Okay, so the iPhone 3G is going to be the second coming of Jesus in pocketable form, but maybe you’re a rebel and don’t wanna look exactly like the estimated 27 million other tools expected to be running around with an iPhone by 2009. You wanna be different. (Or maybe you can’t seem to break out of that damn Sprint contract.) Still, you do want a touchscreen, 3G data, a music player and all that jazz. Is there an iPhone clone worth buying from your carrier? Relax, we’ve done the work for you and broken down the top three nationwide carriers’ best iPhone wannabes into a single chart.
To sum that up, the Instinct is easily the best, most feature rich iPhone clone on the block, and at $129, is a steal for Sprint customers. My major problem with it is the touchscreen itself—I think the Vu’s touchscreen is way more responsive. (Wilson likes it just fine, favoring it over Verizon’s cloneys.) The Vu has everything superficial down right—the touchscreen, keyboard (best of the bunch) and phone body—but is really lacking in the feature department, and therefore not really worth the new $199 price, which hinges entirely on its Mobile TV function. If you married the Vu’s body and touchscreen to the Instinct’s features and price, you’d have a champion here, and a serious iPhone challenger. Too bad LG and Sammy hate each other.
The Voyager isn’t considered an iPhone clone anymore, not in the strictest sense, though most of its problems stem from Verizon software rather than the hardware. As Wilson said in his review last fall, it’s ambitious but flawed—and the flaws are mostly on Verizon. I’m really hoping Verizon lets the Dare just breathe, because the Vu proves LG is best left to its own devices. The Glyde is just a truly terrible phone. Most clay bricks are more responsive than its touchscreen, especially around the edges, and the crappy, sluggish Verizon software doesn’t help. And its keyboard ain’t much better.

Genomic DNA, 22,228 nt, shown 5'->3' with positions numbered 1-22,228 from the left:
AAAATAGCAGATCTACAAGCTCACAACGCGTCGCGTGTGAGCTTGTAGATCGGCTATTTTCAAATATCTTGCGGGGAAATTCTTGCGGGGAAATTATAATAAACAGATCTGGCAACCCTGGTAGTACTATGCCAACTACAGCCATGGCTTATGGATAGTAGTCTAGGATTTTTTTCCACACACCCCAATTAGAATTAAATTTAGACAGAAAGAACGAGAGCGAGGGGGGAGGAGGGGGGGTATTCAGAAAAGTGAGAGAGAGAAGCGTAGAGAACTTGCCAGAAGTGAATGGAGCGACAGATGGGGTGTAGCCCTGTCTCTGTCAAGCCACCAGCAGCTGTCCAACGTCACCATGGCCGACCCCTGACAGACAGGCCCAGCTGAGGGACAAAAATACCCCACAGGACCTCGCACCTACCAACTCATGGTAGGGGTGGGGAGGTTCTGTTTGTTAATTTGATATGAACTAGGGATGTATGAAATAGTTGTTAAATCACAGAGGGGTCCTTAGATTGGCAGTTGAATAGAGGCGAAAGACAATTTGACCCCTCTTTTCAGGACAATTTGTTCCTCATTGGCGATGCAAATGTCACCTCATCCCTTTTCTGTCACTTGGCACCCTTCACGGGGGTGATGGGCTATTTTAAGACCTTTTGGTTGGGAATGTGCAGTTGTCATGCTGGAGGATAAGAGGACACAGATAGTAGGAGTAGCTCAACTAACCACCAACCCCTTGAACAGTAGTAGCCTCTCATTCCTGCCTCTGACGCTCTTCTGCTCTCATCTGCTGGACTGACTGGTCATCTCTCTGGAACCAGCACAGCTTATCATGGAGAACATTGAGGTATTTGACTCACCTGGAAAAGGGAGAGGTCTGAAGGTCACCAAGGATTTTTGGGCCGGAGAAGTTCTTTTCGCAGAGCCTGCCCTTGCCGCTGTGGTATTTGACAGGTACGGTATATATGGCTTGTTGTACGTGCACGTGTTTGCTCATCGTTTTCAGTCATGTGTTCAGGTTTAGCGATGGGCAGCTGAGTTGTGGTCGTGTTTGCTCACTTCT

One thing they all have in common is a shi**y browser. There isn’t a mobile browser that touches mobile Safari yet. Even when they could render HTML correctly, moving and zooming around the page (especially ones that aren’t mobile optimized) is an exercise in self-control—how long can you take it before stabbing your eyes out. Opera mini does load on the Vu, and it’s better than the included browser, but it worked kinda wonikly at times. For me, that’s a critical flaw in all of these phones.
Best to worst: Instinct, Vu, Voyager, and Glyde.